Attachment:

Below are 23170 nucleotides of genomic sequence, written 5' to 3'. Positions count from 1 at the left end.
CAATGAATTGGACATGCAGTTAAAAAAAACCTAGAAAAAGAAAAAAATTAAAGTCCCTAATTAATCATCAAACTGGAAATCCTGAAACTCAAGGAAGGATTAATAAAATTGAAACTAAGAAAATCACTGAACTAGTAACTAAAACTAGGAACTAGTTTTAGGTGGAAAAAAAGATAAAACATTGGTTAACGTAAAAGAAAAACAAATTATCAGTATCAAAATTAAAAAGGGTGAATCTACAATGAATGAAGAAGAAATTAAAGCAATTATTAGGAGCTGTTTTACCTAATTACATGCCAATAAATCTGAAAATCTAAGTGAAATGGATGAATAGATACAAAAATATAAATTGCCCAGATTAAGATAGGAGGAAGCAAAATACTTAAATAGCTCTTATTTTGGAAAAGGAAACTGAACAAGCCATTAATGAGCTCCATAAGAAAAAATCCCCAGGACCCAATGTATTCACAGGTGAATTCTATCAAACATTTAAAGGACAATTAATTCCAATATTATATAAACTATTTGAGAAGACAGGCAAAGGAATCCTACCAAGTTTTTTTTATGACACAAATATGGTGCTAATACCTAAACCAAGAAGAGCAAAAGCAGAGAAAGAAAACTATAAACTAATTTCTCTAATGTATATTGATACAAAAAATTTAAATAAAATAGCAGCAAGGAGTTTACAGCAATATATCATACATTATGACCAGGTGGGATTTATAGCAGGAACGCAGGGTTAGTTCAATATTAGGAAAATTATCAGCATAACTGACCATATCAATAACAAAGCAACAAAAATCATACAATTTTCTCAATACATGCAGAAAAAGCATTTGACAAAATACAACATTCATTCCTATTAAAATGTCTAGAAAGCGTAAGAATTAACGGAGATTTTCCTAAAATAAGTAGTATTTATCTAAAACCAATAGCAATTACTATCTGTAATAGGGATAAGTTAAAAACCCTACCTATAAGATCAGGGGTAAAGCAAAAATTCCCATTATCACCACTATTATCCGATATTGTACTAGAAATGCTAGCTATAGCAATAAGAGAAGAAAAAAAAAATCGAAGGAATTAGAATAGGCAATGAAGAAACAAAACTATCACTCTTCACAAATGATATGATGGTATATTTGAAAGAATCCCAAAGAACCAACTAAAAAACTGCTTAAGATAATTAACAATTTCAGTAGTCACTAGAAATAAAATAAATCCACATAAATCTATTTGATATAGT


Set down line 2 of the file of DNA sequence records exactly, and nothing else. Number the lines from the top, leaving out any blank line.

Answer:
CAATGAATTGGACATGCAGTTAAAAAAAACCTAGAAAAAGAAAAAAATTAAAGTCCCTAATTAATCATCAAACTGGAAATCCTGAAACTCAAGGAAGGATTAATAAAATTGAAACTAAGAAAATCACTGAACTAGTAACTAAAACTAGGAACTAGTTTTAGGTGGAAAAAAAGATAAAACATTGGTTAACGTAAAAGAAAAACAAATTATCAGTATCAAAATTAAAAAGGGTGAATCTACAATGAATGAAGAAGAAATTAAAGCAATTATTAGGAGCTGTTTTACCTAATTACATGCCAATAAATCTGAAAATCTAAGTGAAATGGATGAATAGATACAAAAATATAAATTGCCCAGATTAAGATAGGAGGAAGCAAAATACTTAAATAGCTCTTATTTTGGAAAAGGAAACTGAACAAGCCATTAATGAGCTCCATAAGAAAAAATCCCCAGGACCCAATGTATTCACAGGTGAATTCTATCAAACATTTAAAGGACAATTAATTCCAATATTATATAAACTATTTGAGAAGACAGGCAAAGGAATCCTACCAAGTTTTTTTTATGACACAAATATGGTGCTAATACCTAAACCAAGAAGAGCAAAAGCAGAGAAAGAAAACTATAAACTAATTTCTCTAATGTATATTGATACAAAAAATTTAAATAAAATAGCAGCAAGGAGTTTACAGCAATATATCATACATTATGACCAGGTGGGATTTATAGCAGGAACGCAGGGTTAGTTCAATATTAGGAAAATTATCAGCATAACTGACCATATCAATAACAAAGCAACAAAAATCATACAATTTTCTCAATACATGCAGAAAAAGCATTTGACAAAATACAACATTCATTCCTATTAAAATGTCTAGAAAGCGTAAGAATTAACGGAGATTTTCCTAAAATAAGTAGTATTTATCTAAAACCAATAGCAATTACTATCTGTAATAGGGATAAGTTAAAAACCCTACCTATAAGATCAGGGGTAAAGCAAAAATTCCCATTATCACCACTATTATCCGATATTGTACTAGAAATGCTAGCTATAGCAATAAGAGAAGAAAAAAAAAATCGAAGGAATTAGAATAGGCAATGAAGAAACAAAACTATCACTCTTCACAAATGATATGATGGTATATTTGAAAGAATCCCAAAGAACCAACTAAAAAACTGCTTAAGATAATTAACAATTTCAGTAGTCACTAGAAATAAAATAAATCCACATAAATCTATTTGATATAGT